A Bit of Advice

A post about writing and ignoring advice that keeps you from doing it.

I am not going to lie, what I am about to do makes little sense. As a person who has been given numerous books of writing advice over the years and disliked all of them, it makes no sense for me to try and offer some advice about writing. The reason I am putting this out into the world is because 1) I have been in a rut with my writing for some time and thinking about it led me to the conclusion that 2) so many of my problems come from writing advice. Which is why I would like to try and publicly address some of the “bad” advice and possibly give someone else a bit of a boost.

I have a ten year old daughter. About two years ago she started writing stories in her spare time for fun. It has been an amazing thing to witness because aside from one or two attempts at writing stories for her (which did not go over well) she knows her father writes and that is the extent of our relationship regarding writing. Which is to say she writes at school and gets advice from her teachers and I am pretty much kept out of the matter. She loves to write and she loves to share the stories when she is finished. Being a part of this process has given me a glimpse into a person writing for the joy of writing. It is wonderful to watch and has made me aware of how little pleasure I get from writing most days.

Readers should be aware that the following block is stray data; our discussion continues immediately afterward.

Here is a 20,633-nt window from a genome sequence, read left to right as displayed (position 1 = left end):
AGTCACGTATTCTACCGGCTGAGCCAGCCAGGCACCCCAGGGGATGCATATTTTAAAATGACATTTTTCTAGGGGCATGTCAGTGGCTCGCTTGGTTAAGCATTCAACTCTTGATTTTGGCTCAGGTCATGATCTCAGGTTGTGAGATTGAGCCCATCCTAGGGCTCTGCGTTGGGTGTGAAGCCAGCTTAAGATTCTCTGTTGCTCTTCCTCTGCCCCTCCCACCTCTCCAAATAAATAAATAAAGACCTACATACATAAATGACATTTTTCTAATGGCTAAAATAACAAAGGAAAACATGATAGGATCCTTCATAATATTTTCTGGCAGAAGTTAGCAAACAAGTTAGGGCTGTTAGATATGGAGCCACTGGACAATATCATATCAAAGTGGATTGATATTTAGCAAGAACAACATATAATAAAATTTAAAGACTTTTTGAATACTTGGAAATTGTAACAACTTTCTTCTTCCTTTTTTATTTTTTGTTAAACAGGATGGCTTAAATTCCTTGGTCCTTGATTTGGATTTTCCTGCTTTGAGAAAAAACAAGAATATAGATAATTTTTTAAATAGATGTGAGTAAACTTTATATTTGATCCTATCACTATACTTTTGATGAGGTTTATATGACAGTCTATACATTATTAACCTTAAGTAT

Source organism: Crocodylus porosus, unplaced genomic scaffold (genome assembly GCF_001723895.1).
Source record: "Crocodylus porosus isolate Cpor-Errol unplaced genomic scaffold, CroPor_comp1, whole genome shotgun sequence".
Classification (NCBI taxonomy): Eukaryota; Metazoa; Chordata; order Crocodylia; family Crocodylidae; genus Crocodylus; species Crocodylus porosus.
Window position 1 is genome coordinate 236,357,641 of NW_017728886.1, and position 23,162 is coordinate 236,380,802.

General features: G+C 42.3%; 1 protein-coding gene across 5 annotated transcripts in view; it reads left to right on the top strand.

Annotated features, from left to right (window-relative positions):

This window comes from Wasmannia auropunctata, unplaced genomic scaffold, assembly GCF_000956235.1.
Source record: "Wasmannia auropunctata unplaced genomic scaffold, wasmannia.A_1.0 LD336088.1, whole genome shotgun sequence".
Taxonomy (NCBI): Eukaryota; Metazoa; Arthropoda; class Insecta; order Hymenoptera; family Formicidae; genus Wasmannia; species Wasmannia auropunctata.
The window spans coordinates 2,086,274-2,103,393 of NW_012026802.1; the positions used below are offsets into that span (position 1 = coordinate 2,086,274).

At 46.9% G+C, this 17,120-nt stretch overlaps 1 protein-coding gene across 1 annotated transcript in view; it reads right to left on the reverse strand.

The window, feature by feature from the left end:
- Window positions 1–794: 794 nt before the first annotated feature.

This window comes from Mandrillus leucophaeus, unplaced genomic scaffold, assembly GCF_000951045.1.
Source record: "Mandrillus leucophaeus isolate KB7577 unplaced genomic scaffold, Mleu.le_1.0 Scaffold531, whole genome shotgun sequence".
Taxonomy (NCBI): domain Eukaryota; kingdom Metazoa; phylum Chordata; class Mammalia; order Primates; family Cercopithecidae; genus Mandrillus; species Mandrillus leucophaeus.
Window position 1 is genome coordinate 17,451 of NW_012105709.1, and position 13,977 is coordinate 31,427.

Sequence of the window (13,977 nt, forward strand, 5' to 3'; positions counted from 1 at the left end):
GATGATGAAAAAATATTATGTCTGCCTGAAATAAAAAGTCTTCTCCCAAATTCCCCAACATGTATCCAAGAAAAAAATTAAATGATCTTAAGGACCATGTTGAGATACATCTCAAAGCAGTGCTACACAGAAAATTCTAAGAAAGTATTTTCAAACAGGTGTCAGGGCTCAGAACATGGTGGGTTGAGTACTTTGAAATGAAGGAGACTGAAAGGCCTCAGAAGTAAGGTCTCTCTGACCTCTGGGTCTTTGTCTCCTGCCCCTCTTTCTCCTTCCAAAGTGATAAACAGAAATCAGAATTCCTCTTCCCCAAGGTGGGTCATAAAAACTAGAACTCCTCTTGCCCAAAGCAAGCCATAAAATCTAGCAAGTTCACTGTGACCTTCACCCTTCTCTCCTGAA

Regarding my writing, I mention it a lot but I rarely go into specifics. I mostly write fiction, initially short stories and now mostly long form. Until 2012 my focus was mainly prose, I had several novels that I bounced between and a few, less reputable, projects that I tinkered with in secret. My focus shifted in 2012 to being mainly screenplays. I continue to write prose (and finished my first novel during this time) but my mind has been preoccupied with screenplays.

When my main writing interest was short or long form fiction I never felt I needed advice. For better or worse when people would give me books like, “On Writing”, I would dutifully skim through them and eventually tuck them onto a bookshelf to be forgotten. When friends would tell me about famous writers and their writing habits (Naked! Standing! Drunk!) I was never interested. I say this because after a certain point, 2004 or so, I had been writing on my own long enough to know what my habits were and what worked for me. It’s wonderful that some people can only work in the evening but it has little to do with how I write.